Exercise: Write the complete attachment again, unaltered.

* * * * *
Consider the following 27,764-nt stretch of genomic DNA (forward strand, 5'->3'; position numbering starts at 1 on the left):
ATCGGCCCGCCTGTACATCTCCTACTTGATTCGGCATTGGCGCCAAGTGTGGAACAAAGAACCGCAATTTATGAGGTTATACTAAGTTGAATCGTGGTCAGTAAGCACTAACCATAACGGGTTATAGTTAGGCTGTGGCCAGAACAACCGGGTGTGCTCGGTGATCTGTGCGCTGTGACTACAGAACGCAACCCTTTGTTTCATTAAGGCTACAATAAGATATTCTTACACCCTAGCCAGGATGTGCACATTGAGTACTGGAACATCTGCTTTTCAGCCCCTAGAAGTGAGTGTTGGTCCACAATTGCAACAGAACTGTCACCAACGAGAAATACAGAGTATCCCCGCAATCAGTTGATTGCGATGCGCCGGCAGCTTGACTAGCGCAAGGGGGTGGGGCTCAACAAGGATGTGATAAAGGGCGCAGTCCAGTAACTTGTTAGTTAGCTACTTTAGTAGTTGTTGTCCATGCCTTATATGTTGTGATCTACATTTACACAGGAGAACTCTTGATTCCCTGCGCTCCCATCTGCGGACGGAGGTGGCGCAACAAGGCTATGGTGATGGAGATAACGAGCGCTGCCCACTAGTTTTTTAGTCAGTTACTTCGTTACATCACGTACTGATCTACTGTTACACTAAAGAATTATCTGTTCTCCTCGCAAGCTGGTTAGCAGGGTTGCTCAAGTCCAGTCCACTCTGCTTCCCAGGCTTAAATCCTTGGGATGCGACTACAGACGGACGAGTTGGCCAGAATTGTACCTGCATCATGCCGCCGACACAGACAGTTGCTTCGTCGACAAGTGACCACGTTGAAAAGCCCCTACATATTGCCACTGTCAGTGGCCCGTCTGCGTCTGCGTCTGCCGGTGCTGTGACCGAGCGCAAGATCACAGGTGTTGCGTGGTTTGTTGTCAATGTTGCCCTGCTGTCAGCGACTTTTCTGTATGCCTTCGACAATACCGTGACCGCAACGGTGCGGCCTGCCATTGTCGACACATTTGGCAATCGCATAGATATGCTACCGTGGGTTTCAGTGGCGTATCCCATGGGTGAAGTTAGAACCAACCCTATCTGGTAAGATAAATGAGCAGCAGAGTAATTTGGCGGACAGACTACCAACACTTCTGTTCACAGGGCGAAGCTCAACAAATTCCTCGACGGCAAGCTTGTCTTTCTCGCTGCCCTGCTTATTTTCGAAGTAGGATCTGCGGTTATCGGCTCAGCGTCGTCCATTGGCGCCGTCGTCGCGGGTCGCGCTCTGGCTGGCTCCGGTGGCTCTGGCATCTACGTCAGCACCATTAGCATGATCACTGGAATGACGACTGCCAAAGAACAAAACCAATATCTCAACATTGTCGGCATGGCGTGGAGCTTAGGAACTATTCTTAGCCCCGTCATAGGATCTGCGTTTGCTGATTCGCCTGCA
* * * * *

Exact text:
Consider the following 27,764-nt stretch of genomic DNA (forward strand, 5'->3'; position numbering starts at 1 on the left):
ATCGGCCCGCCTGTACATCTCCTACTTGATTCGGCATTGGCGCCAAGTGTGGAACAAAGAACCGCAATTTATGAGGTTATACTAAGTTGAATCGTGGTCAGTAAGCACTAACCATAACGGGTTATAGTTAGGCTGTGGCCAGAACAACCGGGTGTGCTCGGTGATCTGTGCGCTGTGACTACAGAACGCAACCCTTTGTTTCATTAAGGCTACAATAAGATATTCTTACACCCTAGCCAGGATGTGCACATTGAGTACTGGAACATCTGCTTTTCAGCCCCTAGAAGTGAGTGTTGGTCCACAATTGCAACAGAACTGTCACCAACGAGAAATACAGAGTATCCCCGCAATCAGTTGATTGCGATGCGCCGGCAGCTTGACTAGCGCAAGGGGGTGGGGCTCAACAAGGATGTGATAAAGGGCGCAGTCCAGTAACTTGTTAGTTAGCTACTTTAGTAGTTGTTGTCCATGCCTTATATGTTGTGATCTACATTTACACAGGAGAACTCTTGATTCCCTGCGCTCCCATCTGCGGACGGAGGTGGCGCAACAAGGCTATGGTGATGGAGATAACGAGCGCTGCCCACTAGTTTTTTAGTCAGTTACTTCGTTACATCACGTACTGATCTACTGTTACACTAAAGAATTATCTGTTCTCCTCGCAAGCTGGTTAGCAGGGTTGCTCAAGTCCAGTCCACTCTGCTTCCCAGGCTTAAATCCTTGGGATGCGACTACAGACGGACGAGTTGGCCAGAATTGTACCTGCATCATGCCGCCGACACAGACAGTTGCTTCGTCGACAAGTGACCACGTTGAAAAGCCCCTACATATTGCCACTGTCAGTGGCCCGTCTGCGTCTGCGTCTGCCGGTGCTGTGACCGAGCGCAAGATCACAGGTGTTGCGTGGTTTGTTGTCAATGTTGCCCTGCTGTCAGCGACTTTTCTGTATGCCTTCGACAATACCGTGACCGCAACGGTGCGGCCTGCCATTGTCGACACATTTGGCAATCGCATAGATATGCTACCGTGGGTTTCAGTGGCGTATCCCATGGGTGAAGTTAGAACCAACCCTATCTGGTAAGATAAATGAGCAGCAGAGTAATTTGGCGGACAGACTACCAACACTTCTGTTCACAGGGCGAAGCTCAACAAATTCCTCGACGGCAAGCTTGTCTTTCTCGCTGCCCTGCTTATTTTCGAAGTAGGATCTGCGGTTATCGGCTCAGCGTCGTCCATTGGCGCCGTCGTCGCGGGTCGCGCTCTGGCTGGCTCCGGTGGCTCTGGCATCTACGTCAGCACCATTAGCATGATCACTGGAATGACGACTGCCAAAGAACAAAACCAATATCTCAACATTGTCGGCATGGCGTGGAGCTTAGGAACTATTCTTAGCCCCGTCATAGGATCTGCGTTTGCTGATTCGCCTGCA